I don't know - I'm not writing best sellers, but I don't usually get complaints about any of the things you're mentioning.
     
  13. Greenwood
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    Greenwood Active Member

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    I think that when you write a story of which you've already thought about the beginning and the end, you don't really have to think in schedules like this. Like you mentioned, ones concern should be that the story remains interesting, and when you do that I think a lot of steps in the plot automatically fall roughly into a formula like the OP mentioned.

    I never used formulas like this. Then again, I haven't finished a book yet, but still when I compare the first parts of the book that I now have they too fall into the formula, even though I have not given a bit about those formulas. It's a matter of keeping things interesting and exciting. Those formulas are a bit too abstract for me, even though I can imagine that some find them useful.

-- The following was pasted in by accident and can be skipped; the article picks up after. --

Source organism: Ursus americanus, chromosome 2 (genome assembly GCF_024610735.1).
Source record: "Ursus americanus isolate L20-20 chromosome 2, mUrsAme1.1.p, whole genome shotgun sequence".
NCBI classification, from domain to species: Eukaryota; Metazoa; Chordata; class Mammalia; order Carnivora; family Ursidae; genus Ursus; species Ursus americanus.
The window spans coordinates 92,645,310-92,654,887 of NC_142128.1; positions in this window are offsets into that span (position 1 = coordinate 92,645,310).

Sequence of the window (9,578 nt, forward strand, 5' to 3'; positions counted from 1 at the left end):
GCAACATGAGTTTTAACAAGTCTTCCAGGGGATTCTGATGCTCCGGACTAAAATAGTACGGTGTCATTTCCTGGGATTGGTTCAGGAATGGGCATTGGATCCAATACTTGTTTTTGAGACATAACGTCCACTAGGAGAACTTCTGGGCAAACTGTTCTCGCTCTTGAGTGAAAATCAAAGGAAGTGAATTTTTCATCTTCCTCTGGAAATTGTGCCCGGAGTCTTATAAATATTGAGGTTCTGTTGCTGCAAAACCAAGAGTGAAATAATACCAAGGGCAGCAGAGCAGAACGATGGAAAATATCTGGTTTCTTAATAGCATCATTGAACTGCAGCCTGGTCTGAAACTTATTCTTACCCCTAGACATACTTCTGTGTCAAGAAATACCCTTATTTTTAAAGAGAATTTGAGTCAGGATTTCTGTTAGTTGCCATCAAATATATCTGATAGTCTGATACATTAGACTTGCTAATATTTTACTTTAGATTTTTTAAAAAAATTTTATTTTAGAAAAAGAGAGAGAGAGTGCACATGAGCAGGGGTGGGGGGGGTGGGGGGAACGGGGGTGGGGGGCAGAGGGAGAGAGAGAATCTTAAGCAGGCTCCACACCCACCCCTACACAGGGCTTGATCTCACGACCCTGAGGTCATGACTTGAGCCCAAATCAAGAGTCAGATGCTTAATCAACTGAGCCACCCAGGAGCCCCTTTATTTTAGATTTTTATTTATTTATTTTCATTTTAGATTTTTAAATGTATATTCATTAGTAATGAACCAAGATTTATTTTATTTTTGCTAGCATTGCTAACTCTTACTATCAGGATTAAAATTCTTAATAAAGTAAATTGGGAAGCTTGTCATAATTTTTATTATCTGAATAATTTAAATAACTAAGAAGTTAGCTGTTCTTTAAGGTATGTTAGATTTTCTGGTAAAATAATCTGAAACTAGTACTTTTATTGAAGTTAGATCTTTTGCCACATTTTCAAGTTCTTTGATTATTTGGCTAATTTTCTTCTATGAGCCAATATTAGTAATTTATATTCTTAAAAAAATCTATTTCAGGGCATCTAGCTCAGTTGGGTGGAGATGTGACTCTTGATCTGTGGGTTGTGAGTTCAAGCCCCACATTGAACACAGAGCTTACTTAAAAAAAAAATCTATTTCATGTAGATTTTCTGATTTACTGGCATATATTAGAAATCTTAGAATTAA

14. plothog
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    plothog Contributing Member Supporter Contributor

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    I suspect the majority of pantsers don't worry to much about specifically trying to hit all those points. They'll write what seems to fit with the current storyflow and often include events which happen to match up with your pivot points, because that's what feels natural to make the story feel like a story.

    Most books will have events that you can point too and say look the author is following the formula - 'that's a pinch point', but in actual fact there's multiple events that could be conceavably assigned as that point.